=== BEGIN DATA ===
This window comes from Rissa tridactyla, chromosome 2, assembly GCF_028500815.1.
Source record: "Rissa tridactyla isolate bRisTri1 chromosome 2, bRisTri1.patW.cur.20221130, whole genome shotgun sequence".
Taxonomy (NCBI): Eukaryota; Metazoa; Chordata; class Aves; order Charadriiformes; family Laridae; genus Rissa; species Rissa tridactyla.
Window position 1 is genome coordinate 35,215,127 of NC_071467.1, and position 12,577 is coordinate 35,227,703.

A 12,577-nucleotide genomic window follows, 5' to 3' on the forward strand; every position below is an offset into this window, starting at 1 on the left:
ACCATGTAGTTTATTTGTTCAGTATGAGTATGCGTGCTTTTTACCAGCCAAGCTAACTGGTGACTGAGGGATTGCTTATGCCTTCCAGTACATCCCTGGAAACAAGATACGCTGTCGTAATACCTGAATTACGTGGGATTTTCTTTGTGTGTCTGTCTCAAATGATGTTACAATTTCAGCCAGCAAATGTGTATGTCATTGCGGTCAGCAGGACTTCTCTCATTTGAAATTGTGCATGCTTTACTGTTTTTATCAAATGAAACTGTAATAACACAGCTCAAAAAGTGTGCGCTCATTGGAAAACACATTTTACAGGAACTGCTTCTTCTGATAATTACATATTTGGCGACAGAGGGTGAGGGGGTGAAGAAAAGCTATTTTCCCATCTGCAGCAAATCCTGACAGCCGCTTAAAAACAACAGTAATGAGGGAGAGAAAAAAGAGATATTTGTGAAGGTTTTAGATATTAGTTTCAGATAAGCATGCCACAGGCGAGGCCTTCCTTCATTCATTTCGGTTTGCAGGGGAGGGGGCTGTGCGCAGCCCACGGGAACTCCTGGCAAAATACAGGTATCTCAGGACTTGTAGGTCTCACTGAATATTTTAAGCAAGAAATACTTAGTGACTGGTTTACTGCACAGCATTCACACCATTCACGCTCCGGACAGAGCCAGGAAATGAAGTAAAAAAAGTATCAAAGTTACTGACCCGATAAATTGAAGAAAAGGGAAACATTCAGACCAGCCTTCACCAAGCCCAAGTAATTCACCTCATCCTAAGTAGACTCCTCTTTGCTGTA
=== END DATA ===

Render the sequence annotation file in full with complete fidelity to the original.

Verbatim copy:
This window comes from Rissa tridactyla, chromosome 2, assembly GCF_028500815.1.
Source record: "Rissa tridactyla isolate bRisTri1 chromosome 2, bRisTri1.patW.cur.20221130, whole genome shotgun sequence".
Taxonomy (NCBI): Eukaryota; Metazoa; Chordata; class Aves; order Charadriiformes; family Laridae; genus Rissa; species Rissa tridactyla.
Window position 1 is genome coordinate 35,215,127 of NC_071467.1, and position 12,577 is coordinate 35,227,703.

A 12,577-nucleotide genomic window follows, 5' to 3' on the forward strand; every position below is an offset into this window, starting at 1 on the left:
ACCATGTAGTTTATTTGTTCAGTATGAGTATGCGTGCTTTTTACCAGCCAAGCTAACTGGTGACTGAGGGATTGCTTATGCCTTCCAGTACATCCCTGGAAACAAGATACGCTGTCGTAATACCTGAATTACGTGGGATTTTCTTTGTGTGTCTGTCTCAAATGATGTTACAATTTCAGCCAGCAAATGTGTATGTCATTGCGGTCAGCAGGACTTCTCTCATTTGAAATTGTGCATGCTTTACTGTTTTTATCAAATGAAACTGTAATAACACAGCTCAAAAAGTGTGCGCTCATTGGAAAACACATTTTACAGGAACTGCTTCTTCTGATAATTACATATTTGGCGACAGAGGGTGAGGGGGTGAAGAAAAGCTATTTTCCCATCTGCAGCAAATCCTGACAGCCGCTTAAAAACAACAGTAATGAGGGAGAGAAAAAAGAGATATTTGTGAAGGTTTTAGATATTAGTTTCAGATAAGCATGCCACAGGCGAGGCCTTCCTTCATTCATTTCGGTTTGCAGGGGAGGGGGCTGTGCGCAGCCCACGGGAACTCCTGGCAAAATACAGGTATCTCAGGACTTGTAGGTCTCACTGAATATTTTAAGCAAGAAATACTTAGTGACTGGTTTACTGCACAGCATTCACACCATTCACGCTCCGGACAGAGCCAGGAAATGAAGTAAAAAAAGTATCAAAGTTACTGACCCGATAAATTGAAGAAAAGGGAAACATTCAGACCAGCCTTCACCAAGCCCAAGTAATTCACCTCATCCTAAGTAGACTCCTCTTTGCTGTA